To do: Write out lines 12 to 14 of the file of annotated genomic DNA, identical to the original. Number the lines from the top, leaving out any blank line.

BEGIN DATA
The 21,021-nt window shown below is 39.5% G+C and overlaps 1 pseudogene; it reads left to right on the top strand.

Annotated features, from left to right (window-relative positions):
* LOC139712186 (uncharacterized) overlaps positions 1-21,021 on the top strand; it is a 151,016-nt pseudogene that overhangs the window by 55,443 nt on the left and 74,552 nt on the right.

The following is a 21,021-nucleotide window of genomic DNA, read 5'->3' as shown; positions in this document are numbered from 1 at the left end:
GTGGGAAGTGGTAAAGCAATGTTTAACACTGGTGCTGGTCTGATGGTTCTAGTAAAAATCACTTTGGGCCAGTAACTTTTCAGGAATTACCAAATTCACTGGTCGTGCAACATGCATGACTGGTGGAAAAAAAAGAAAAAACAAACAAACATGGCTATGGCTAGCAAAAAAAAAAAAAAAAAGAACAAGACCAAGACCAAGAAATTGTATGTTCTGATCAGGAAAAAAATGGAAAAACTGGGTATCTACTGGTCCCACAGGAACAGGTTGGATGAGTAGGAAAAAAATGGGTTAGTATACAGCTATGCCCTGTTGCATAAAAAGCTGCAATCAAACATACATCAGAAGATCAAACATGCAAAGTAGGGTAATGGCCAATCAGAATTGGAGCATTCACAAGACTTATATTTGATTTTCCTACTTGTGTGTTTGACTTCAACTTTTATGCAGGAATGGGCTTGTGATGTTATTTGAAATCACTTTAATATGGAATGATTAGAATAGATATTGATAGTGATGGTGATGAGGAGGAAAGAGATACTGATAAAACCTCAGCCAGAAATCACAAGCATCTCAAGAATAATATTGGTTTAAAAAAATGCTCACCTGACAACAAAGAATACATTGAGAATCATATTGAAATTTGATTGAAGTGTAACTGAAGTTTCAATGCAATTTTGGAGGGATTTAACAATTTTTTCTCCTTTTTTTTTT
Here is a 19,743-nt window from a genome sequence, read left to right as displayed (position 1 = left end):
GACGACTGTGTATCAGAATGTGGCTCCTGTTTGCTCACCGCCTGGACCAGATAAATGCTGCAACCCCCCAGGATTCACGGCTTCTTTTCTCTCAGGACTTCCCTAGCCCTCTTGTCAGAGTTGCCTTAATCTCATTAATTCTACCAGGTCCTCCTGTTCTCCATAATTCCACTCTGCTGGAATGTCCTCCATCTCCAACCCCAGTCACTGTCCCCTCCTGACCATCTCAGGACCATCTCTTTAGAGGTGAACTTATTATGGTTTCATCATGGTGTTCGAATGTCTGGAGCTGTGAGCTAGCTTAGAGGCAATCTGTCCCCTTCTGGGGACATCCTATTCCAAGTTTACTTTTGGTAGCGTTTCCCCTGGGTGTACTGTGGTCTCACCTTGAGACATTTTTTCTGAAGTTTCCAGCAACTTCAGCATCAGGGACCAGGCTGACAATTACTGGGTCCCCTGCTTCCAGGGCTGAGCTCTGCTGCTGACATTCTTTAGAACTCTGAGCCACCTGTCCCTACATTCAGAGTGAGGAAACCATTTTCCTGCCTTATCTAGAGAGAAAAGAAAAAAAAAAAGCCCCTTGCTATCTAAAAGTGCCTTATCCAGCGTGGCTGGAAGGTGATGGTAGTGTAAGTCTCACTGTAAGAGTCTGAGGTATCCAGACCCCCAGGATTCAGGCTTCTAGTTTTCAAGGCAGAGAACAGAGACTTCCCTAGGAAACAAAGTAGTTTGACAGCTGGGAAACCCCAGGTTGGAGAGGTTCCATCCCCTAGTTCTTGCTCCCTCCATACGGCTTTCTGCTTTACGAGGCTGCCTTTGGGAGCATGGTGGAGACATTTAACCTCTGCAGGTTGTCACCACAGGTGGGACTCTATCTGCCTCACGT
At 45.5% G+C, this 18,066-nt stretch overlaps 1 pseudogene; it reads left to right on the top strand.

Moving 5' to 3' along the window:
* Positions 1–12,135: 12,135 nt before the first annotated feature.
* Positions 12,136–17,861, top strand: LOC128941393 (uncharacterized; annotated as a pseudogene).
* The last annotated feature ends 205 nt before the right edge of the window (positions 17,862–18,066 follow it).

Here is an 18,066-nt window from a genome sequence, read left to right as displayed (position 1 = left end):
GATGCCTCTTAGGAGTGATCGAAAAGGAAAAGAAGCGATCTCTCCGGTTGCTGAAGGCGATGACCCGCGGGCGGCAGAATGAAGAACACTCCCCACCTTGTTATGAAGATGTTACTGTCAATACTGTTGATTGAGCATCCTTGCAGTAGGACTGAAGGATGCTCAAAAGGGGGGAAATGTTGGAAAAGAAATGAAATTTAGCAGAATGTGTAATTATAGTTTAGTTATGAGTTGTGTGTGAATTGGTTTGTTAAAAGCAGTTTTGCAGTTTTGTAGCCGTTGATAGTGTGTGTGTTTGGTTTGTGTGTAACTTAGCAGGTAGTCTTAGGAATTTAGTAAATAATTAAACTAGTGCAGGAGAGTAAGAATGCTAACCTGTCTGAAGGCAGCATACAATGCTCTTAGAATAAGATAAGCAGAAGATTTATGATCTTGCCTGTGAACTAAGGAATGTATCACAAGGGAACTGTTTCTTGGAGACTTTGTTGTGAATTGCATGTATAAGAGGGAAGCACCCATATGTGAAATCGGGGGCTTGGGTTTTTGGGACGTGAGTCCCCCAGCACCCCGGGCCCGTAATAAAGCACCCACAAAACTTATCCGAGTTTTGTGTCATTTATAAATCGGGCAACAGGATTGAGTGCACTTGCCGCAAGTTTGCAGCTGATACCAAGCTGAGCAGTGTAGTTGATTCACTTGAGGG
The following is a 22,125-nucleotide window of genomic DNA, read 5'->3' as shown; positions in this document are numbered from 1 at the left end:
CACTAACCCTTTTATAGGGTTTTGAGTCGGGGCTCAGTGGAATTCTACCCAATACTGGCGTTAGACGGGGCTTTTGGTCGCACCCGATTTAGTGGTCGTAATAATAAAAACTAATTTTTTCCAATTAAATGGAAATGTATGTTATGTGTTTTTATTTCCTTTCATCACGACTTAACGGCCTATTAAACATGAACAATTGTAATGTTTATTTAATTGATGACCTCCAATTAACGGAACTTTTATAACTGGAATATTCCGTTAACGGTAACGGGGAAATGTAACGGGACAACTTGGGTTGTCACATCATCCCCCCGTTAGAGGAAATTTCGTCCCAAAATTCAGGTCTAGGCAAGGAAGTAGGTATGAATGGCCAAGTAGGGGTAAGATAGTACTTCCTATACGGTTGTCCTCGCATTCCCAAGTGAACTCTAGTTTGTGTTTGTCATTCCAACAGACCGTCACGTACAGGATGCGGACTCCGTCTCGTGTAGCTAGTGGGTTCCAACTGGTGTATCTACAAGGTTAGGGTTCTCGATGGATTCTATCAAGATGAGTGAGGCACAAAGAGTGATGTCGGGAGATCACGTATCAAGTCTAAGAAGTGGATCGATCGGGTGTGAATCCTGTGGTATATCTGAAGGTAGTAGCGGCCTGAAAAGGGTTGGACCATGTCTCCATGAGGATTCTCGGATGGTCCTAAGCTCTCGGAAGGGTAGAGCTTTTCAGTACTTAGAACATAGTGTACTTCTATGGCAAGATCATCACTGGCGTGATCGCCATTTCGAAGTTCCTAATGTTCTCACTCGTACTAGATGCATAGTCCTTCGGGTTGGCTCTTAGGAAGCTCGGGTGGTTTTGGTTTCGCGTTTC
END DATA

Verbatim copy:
* The last annotated feature ends 205 nt before the right edge of the window (positions 17,862–18,066 follow it).

Here is an 18,066-nt window from a genome sequence, read left to right as displayed (position 1 = left end):
GATGCCTCTTAGGAGTGATCGAAAAGGAAAAGAAGCGATCTCTCCGGTTGCTGAAGGCGATGACCCGCGGGCGGCAGAATGAAGAACACTCCCCACCTTGTTATGAAGATGTTACTGTCAATACTGTTGATTGAGCATCCTTGCAGTAGGACTGAAGGATGCTCAAAAGGGGGGAAATGTTGGAAAAGAAATGAAATTTAGCAGAATGTGTAATTATAGTTTAGTTATGAGTTGTGTGTGAATTGGTTTGTTAAAAGCAGTTTTGCAGTTTTGTAGCCGTTGATAGTGTGTGTGTTTGGTTTGTGTGTAACTTAGCAGGTAGTCTTAGGAATTTAGTAAATAATTAAACTAGTGCAGGAGAGTAAGAATGCTAACCTGTCTGAAGGCAGCATACAATGCTCTTAGAATAAGATAAGCAGAAGATTTATGATCTTGCCTGTGAACTAAGGAATGTATCACAAGGGAACTGTTTCTTGGAGACTTTGTTGTGAATTGCATGTATAAGAGGGAAGCACCCATATGTGAAATCGGGGGCTTGGGTTTTTGGGACGTGAGTCCCCCAGCACCCCGGGCCCGTAATAAAGCACCCACAAAACTTATCCGAGTTTTGTGTCATTTATAAATCGGGCAACAGGATTGAGTGCACTTGCCGCAAGTTTGCAGCTGATACCAAGCTGAGCAGTGTAGTTGATTCACTTGAGGG